Nearly five women die every hour in India from complications developed during childbirth, with heavy blood loss caused by haemorrhage being a major factor, WHO has said.
Nearly 45,000 mothers die due to causes related to childbirth every year in India which accounts for 17 per cent of such deaths globally, according to the global health body.
The World Health Organisation (WHO) said the major cause of maternal deaths is Post-Partum Haemorrhage (PPH), which is often defined as the loss of more than 500-1,000 ml of blood within the first 24 hours following childbirth.
“Based on the World Health Statistics (WHS) 2016, the MMR (Maternal Maternity Rate) of India is 174/100,000 live births.
Even taking into consideration the WHS 2016 higher estimate of MMR of 174/100,000 live births…and a birth cohort of around 26 million per year, this works out to nearly 45,000 mothers dying due to causes related to childbirth every year in India.
“This works out to losing nearly five mothers every hour,” WHO Country Office for India told PTI.
It further said that India accounts for around 17 per cent of the burden of global maternal deaths and the biggest cause of maternal deaths is post-partum Haemorrhage (37 per cent).
WHO said that the MMR of 174/100,000 live births “slightly” differs from India’s own estimate of 167/100,000 due to the fact that the WHS, whenever possible has computed the rates using standardised categories and methods in order to enhance cross-national comparability.
“This approach may result in differences between the estimates presented and the official national statistics prepared and endorsed by WHO Member States in some cases,” WHO said.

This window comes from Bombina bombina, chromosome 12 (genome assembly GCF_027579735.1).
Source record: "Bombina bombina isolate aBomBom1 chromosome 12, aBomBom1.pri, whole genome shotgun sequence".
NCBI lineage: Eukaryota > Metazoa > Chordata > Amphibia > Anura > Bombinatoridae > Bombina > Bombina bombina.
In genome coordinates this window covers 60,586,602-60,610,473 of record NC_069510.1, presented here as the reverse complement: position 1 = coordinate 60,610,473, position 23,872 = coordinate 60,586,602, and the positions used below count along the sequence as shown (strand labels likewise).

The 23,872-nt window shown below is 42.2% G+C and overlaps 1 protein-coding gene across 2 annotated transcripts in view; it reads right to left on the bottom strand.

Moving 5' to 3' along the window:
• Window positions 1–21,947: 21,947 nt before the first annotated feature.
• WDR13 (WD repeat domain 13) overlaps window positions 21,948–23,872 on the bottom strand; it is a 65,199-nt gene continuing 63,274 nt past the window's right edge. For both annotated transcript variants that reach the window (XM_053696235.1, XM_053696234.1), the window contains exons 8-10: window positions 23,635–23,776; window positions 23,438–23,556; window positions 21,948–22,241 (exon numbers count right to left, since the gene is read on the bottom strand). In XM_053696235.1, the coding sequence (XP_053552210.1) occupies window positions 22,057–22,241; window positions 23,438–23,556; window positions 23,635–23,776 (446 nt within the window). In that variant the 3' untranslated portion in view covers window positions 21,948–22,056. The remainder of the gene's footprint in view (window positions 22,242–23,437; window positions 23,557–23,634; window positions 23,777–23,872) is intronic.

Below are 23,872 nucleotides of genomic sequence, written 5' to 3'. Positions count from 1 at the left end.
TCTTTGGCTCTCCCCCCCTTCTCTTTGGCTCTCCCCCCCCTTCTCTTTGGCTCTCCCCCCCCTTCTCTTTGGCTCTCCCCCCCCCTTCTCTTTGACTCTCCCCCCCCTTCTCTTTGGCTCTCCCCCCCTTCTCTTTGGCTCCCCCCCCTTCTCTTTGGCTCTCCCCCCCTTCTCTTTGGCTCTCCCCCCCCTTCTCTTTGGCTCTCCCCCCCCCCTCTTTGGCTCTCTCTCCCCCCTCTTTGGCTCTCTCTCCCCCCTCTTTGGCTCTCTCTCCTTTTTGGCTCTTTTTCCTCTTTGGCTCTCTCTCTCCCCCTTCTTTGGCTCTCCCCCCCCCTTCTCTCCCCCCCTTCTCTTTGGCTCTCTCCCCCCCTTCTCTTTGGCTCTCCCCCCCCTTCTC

WHO is providing technical support for revision of guidelines and scaling up of the maternal death surveillance and response system besides strengthening the quality of training for provision of skilled birth attendance at the delivery sites while also optimising nursing care in the facilities.
“Since the majority of deaths of both mothers and babies occur around the time of birth due to preventable causes, WHO is providing evidence-based guidelines and tools to improve quality and experience of care at birth… especially at health facilities and for management of complications like severe anaemia both during pregnancy and child birth,” the WHO country office in India said.
India had earlier said its MMR registered a 5.7 per cent decline and, if it continues to fall at this rate, the country will achieve its Millennium Development Goal (MDG).
Minister of State for Health Shripad Yesso Naik, in a written reply in Parliament, had recently said MMR of India has shown a decline from 212 per 1,00,000 live births in 2007-09 to 167 per 1,00,000 live births in 2011-13, as per the latest report of the Registrar General of India, Sample Registration System (RGI-SRS).
“India’s rate of decline of MMR between 2007-09 and 2011-13 is 5.7 per cent. If the MMR declines at the same pace, India will achieve an MMR of 139 per 100,000 live births,” he had said.
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